By Tara Mahadevan
By Ian Froeb
By Ian Froeb
By Kaitlin Steinberg
By Gut Check
By Ian Froeb
By Ian Froeb
By Gut Check Guides
"So, Ian, tell me what's bothering you this week."
32 Maryland Plaza
St. Louis, MO 63108
Region: St. Louis - Midtown
"French Riviera" flight...$6.95
Milk chocolate semifreddo...$7.95
Flourless chocolate cake...$8.95
Chocolate pot de crème...$9.95
It's the heat, Doc. It's killing me.
"It is hot."
I'm hot. Like, all the time.
"You should go somewhere it's not hot."
That's the problem, Doc. I can't go anywhere else. I have to stay in St. Louis and review restaurants.
"I find that small, light meals are best during this time of the year."
That's all well and good when you can eat at home. But I have to visit actual restaurants, you know? Like, appetizer-salad-entrée-dessert restaurants. I would love to review ice cream parlors all summer, but it's not practical. "Sorbet is light and refreshing." You try stretching that to 1,200 words.
"We're not here to talk about me."
It's hard to enjoy a meal when it's 105 degrees. Sure, the restaurants are air-conditioned, but the moment you step back outside, your stomach bloats to twice its normal size. You don't want to touch a piece of food for days. I guess it's my fault, though. No one forced me to review a soup joint a couple of weeks ago. Soup! In August! The week before that, a churrascaria. Endless meat! What the hell was I thinking?
"You're too quick to blame yourself."
At any rate, Doc, the point is: It's too hot to enjoy eating.
"Come on, Ian. There must be something you've enjoyed lately."
There's this one place.
"Tell me about it."
It's called Bissinger's: A Chocolate Experience
The name's a little pretentious, I agree. But this is Bissinger's, a St. Louis institution. A few months ago it moved from its old Central West End location by the antique shops on McPherson to the redeveloped Maryland Plaza.
"Still the Bissinger's we all know and love, though, right?"
Actually, it's gotten a makeover. The dining room is very sleek and modern. There aren't tables, exactly. You sit in upholstered seats on either side of these funky coffee table-like things. On the other side of the dining room is a display counter with Bissinger's goodies.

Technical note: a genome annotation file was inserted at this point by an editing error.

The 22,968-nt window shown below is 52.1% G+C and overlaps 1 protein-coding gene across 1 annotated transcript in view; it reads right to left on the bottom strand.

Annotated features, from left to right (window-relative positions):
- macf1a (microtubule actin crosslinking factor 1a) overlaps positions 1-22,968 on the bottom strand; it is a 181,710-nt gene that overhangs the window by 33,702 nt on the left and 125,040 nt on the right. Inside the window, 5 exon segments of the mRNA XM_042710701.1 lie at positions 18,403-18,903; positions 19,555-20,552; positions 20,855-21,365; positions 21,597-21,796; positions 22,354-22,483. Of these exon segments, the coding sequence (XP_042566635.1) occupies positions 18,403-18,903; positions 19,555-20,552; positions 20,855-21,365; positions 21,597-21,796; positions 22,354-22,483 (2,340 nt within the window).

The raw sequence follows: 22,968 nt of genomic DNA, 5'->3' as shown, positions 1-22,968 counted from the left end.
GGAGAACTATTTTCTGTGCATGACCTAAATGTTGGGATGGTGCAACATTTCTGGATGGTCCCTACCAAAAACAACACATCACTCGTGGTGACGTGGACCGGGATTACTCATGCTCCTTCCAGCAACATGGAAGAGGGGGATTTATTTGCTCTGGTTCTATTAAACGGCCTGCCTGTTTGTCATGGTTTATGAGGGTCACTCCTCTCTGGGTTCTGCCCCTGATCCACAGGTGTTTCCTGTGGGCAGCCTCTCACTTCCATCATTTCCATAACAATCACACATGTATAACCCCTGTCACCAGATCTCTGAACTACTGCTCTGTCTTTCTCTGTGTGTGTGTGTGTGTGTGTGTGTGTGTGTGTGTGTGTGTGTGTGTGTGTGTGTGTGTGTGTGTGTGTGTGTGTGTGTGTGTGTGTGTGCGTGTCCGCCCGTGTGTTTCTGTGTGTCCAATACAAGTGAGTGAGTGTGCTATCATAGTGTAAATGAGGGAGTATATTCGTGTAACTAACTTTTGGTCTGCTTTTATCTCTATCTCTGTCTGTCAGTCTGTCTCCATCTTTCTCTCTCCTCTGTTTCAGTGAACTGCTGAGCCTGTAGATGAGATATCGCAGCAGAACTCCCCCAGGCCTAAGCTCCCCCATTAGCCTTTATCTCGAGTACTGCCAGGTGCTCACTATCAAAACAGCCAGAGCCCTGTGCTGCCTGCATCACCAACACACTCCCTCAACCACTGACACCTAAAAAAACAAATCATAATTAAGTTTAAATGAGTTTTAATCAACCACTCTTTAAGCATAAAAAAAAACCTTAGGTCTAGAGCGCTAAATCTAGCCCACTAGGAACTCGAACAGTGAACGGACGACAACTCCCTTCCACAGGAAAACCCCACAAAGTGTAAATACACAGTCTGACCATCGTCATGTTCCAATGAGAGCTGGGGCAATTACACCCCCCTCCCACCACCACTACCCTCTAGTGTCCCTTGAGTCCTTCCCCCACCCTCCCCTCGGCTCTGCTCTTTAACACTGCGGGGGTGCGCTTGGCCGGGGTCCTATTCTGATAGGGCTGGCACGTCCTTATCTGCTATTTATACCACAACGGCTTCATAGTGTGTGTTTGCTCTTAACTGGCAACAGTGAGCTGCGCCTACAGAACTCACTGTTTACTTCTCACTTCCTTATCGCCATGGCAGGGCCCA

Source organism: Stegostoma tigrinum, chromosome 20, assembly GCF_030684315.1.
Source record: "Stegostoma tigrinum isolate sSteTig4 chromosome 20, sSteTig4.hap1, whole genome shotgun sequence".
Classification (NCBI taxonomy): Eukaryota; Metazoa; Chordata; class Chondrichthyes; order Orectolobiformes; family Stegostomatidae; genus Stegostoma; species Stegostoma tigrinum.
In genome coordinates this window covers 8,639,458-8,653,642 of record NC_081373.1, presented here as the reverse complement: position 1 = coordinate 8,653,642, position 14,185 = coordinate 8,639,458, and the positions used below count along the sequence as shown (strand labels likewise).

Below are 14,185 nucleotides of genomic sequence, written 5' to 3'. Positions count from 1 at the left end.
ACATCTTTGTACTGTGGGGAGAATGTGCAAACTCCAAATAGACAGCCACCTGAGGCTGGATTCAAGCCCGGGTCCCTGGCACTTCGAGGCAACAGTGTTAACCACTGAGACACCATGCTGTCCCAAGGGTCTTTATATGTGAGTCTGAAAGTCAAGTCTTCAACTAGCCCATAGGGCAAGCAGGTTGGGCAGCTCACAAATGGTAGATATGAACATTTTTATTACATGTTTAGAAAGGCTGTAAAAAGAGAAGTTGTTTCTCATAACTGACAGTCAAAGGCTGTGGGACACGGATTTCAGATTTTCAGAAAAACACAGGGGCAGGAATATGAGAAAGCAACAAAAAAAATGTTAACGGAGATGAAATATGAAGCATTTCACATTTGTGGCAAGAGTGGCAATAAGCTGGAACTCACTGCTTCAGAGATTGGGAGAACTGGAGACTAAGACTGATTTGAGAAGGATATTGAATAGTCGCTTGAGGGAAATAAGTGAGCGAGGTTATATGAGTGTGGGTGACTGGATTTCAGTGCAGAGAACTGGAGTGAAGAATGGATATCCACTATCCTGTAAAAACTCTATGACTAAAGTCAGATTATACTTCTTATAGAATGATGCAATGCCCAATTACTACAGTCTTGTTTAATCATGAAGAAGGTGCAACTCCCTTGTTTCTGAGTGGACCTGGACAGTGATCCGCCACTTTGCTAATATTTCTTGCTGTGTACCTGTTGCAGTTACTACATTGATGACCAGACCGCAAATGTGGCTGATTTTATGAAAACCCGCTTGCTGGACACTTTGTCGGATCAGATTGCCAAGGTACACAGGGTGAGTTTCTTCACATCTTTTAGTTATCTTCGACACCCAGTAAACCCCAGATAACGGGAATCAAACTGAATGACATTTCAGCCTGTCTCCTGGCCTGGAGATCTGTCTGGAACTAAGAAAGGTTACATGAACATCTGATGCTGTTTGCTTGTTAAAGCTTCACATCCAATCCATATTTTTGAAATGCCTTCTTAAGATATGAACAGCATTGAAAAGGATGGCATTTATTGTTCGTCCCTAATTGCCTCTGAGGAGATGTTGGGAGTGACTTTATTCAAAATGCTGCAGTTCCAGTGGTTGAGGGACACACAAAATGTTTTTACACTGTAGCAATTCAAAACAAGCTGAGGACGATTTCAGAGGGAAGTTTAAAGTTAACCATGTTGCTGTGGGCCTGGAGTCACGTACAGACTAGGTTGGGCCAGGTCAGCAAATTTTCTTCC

"Sounds like a great space."
It is a great space. Small, but there's patio seating. You can sit outside and watch drunken college kids get soaked when they stumble too close to the Maryland Plaza fountain.
The restrooms, though.
They might be in a different zip code. It's one of those setups where you have to leave the actual restaurant and enter the building in which it's located. Then you have to find your way around a few corners and down a couple of hallways to the restrooms. A sign directing you would be helpful. But yeah, otherwise, the space is great.
"So you order a few truffles or filled chocolates and eat them at the funky coffee tables?"
Well, you could do that, I guess. But there's a menu of desserts developed by "chocolate sommelier" Gretchen Morfogen. It's organized from light- to medium- to full-bodied, so you can gauge how filling your dessert will be. It's a nice touch, especially since you're probably going to eat here after lunch or dinner somewhere else. That's what I did both times I visited.
"I hope you ordered something from the light-bodied menu, given how hot it's been. Especially if you'd already eaten dinner."
You'd think so, Doc, but everything on the menu sounded so delicious, I kind of lost my head for a second there and ordered the chocolate cheesecake, made with Bissinger's 60 Dark Chocolate. Oh man, was it tasty. Rich, moist, with just a slight tang from the cream cheese.
"This was a full-bodied dessert, I assume."
Scarily enough, no. The cheesecake was medium-bodied. So was the chocolate pot de crème. This was like the silkiest custard you've ever eaten, and it was served with two chocolate truffles as dense as neutron stars.
Wait. Damn it. I used that neutron star simile too soon. Because a couple of the full-bodied desserts were even denser than those truffles. The mascarpone "brique" almost was a brick: this block of rum-soaked chocolate cake and cream cheese. Just fantastic. Nothing I ate at Bissinger's was cloyingly sweet, but this was especially subtle.
And then there was the chocolate terrine, a "pâté" of chocolate. It was smooth, but so incredibly thick and deeply flavored I imagined I was eating the purest, partly melted chocolate. Four of us shared this, and we couldn't finish it.
Can I tell you something, though?
You know which full-bodied dessert most impressed me? The flourless chocolate cake. I mean, here's a dessert you've been able to find just about everywhere for years. At this point, when it's good, it's boring, and when it's bad, it's like eating compressed cocoa powder. But Bissinger's flourless chocolate cake not only managed to be rich and dense, but also incredibly moist like a really great brownie.
Can I tell you something else?
Now, this is Bissinger's, right? The chocolate is impeccable. I mean, how many times have I said "rich" during this session? And milk chocolate is so unfashionable these days. In most supermarkets you'll find gourmet chocolate bars with labels bragging how much real cacao they contain.
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